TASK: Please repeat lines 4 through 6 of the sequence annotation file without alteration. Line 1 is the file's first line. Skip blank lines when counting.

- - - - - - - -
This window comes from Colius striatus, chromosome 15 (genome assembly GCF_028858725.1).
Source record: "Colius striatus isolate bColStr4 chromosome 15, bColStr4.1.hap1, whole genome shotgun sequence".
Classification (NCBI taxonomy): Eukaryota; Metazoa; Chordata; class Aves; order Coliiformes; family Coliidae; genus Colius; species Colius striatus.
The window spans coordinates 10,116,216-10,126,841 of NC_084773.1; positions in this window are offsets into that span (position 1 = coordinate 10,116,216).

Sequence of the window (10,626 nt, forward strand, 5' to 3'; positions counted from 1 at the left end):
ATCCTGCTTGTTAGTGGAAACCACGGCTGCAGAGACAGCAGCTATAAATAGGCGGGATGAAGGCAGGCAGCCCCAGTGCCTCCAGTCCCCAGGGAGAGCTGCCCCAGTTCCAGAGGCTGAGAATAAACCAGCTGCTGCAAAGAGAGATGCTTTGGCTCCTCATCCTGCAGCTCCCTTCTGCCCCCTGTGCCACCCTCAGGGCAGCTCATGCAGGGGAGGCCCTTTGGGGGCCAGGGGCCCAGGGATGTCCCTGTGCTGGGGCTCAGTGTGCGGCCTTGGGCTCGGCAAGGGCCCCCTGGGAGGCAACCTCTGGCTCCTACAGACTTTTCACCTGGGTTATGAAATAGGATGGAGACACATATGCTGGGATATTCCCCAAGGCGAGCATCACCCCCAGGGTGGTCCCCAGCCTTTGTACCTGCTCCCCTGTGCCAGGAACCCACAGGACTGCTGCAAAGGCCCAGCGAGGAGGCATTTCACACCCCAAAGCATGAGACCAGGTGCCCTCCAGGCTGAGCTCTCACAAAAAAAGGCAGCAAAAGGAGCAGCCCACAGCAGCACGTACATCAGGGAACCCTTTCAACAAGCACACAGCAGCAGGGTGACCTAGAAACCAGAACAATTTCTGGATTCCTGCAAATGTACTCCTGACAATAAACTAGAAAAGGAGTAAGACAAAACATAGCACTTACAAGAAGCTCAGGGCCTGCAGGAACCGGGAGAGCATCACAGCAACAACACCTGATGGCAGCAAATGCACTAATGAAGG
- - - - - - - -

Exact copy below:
The window spans coordinates 10,116,216-10,126,841 of NC_084773.1; positions in this window are offsets into that span (position 1 = coordinate 10,116,216).

Sequence of the window (10,626 nt, forward strand, 5' to 3'; positions counted from 1 at the left end):
ATCCTGCTTGTTAGTGGAAACCACGGCTGCAGAGACAGCAGCTATAAATAGGCGGGATGAAGGCAGGCAGCCCCAGTGCCTCCAGTCCCCAGGGAGAGCTGCCCCAGTTCCAGAGGCTGAGAATAAACCAGCTGCTGCAAAGAGAGATGCTTTGGCTCCTCATCCTGCAGCTCCCTTCTGCCCCCTGTGCCACCCTCAGGGCAGCTCATGCAGGGGAGGCCCTTTGGGGGCCAGGGGCCCAGGGATGTCCCTGTGCTGGGGCTCAGTGTGCGGCCTTGGGCTCGGCAAGGGCCCCCTGGGAGGCAACCTCTGGCTCCTACAGACTTTTCACCTGGGTTATGAAATAGGATGGAGACACATATGCTGGGATATTCCCCAAGGCGAGCATCACCCCCAGGGTGGTCCCCAGCCTTTGTACCTGCTCCCCTGTGCCAGGAACCCACAGGACTGCTGCAAAGGCCCAGCGAGGAGGCATTTCACACCCCAAAGCATGAGACCAGGTGCCCTCCAGGCTGAGCTCTCACAAAAAAAGGCAGCAAAAGGAGCAGCCCACAGCAGCACGTACATCAGGGAACCCTTTCAACAAGCACACAGCAGCAGGGTGACCTAGAAACCAGAACAATTTCTGGATTCCTGCAAATGTACTCCTGACAATAAACTAGAAAAGGAGTAAGACAAAACATAGCACTTACAAGAAGCTCAGGGCCTGCAGGAACCGGGAGAGCATCACAGCAACAACACCTGATGGCAGCAAATGCACTAATGAAGG